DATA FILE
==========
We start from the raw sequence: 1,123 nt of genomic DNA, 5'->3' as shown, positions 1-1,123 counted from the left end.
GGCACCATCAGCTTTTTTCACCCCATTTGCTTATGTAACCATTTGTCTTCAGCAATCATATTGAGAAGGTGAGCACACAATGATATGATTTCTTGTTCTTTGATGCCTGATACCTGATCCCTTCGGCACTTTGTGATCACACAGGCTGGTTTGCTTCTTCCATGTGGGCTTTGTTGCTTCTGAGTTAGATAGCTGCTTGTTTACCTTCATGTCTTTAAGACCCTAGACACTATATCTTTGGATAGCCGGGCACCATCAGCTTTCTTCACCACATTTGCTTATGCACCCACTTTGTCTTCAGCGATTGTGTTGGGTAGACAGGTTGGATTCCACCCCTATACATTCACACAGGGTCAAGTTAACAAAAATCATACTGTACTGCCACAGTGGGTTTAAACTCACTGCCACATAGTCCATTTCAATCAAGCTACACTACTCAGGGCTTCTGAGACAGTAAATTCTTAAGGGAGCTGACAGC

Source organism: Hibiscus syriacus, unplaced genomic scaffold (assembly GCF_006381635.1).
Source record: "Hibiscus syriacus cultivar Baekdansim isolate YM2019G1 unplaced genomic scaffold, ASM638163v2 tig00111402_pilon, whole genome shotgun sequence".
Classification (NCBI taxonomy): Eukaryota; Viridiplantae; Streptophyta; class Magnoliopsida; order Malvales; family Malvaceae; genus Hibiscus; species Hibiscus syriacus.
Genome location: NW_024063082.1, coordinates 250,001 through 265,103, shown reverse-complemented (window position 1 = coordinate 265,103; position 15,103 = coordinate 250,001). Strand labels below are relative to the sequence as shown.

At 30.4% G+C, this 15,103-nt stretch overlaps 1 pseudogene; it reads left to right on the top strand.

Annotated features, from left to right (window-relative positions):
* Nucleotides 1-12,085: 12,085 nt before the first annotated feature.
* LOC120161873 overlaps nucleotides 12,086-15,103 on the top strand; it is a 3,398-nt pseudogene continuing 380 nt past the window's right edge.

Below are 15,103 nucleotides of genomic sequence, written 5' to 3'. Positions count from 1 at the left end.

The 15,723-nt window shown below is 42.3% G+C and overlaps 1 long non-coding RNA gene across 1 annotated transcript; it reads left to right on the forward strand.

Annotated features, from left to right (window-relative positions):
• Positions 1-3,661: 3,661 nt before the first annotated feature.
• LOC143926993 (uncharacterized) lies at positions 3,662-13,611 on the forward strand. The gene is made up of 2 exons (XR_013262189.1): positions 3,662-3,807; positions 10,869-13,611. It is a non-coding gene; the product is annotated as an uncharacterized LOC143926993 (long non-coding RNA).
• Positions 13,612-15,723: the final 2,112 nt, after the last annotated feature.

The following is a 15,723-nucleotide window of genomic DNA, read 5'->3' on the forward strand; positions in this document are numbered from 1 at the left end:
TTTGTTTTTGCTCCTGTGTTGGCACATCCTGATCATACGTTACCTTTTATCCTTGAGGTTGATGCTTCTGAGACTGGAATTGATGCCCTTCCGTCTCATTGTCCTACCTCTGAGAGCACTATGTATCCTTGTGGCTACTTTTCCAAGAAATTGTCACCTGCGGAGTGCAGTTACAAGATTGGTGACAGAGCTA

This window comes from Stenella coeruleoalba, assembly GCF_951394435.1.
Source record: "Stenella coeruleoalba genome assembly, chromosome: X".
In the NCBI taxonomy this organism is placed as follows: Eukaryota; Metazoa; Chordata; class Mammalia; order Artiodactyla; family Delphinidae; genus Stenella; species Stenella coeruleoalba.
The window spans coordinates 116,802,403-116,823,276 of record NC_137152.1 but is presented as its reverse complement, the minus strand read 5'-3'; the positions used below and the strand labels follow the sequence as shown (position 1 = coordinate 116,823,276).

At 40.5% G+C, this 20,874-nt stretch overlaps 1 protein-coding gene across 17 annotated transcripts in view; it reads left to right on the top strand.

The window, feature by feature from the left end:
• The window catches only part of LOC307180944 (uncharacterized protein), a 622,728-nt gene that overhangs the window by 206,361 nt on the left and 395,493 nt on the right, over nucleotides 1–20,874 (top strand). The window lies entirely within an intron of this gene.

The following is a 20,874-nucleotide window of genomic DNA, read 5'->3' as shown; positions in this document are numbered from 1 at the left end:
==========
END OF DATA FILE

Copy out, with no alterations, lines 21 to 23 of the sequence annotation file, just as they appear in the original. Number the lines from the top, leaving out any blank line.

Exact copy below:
In the NCBI taxonomy this organism is placed as follows: Eukaryota; Metazoa; Chordata; class Mammalia; order Artiodactyla; family Delphinidae; genus Stenella; species Stenella coeruleoalba.
The window spans coordinates 116,802,403-116,823,276 of record NC_137152.1 but is presented as its reverse complement, the minus strand read 5'-3'; the positions used below and the strand labels follow the sequence as shown (position 1 = coordinate 116,823,276).

At 40.5% G+C, this 20,874-nt stretch overlaps 1 protein-coding gene across 17 annotated transcripts in view; it reads left to right on the top strand.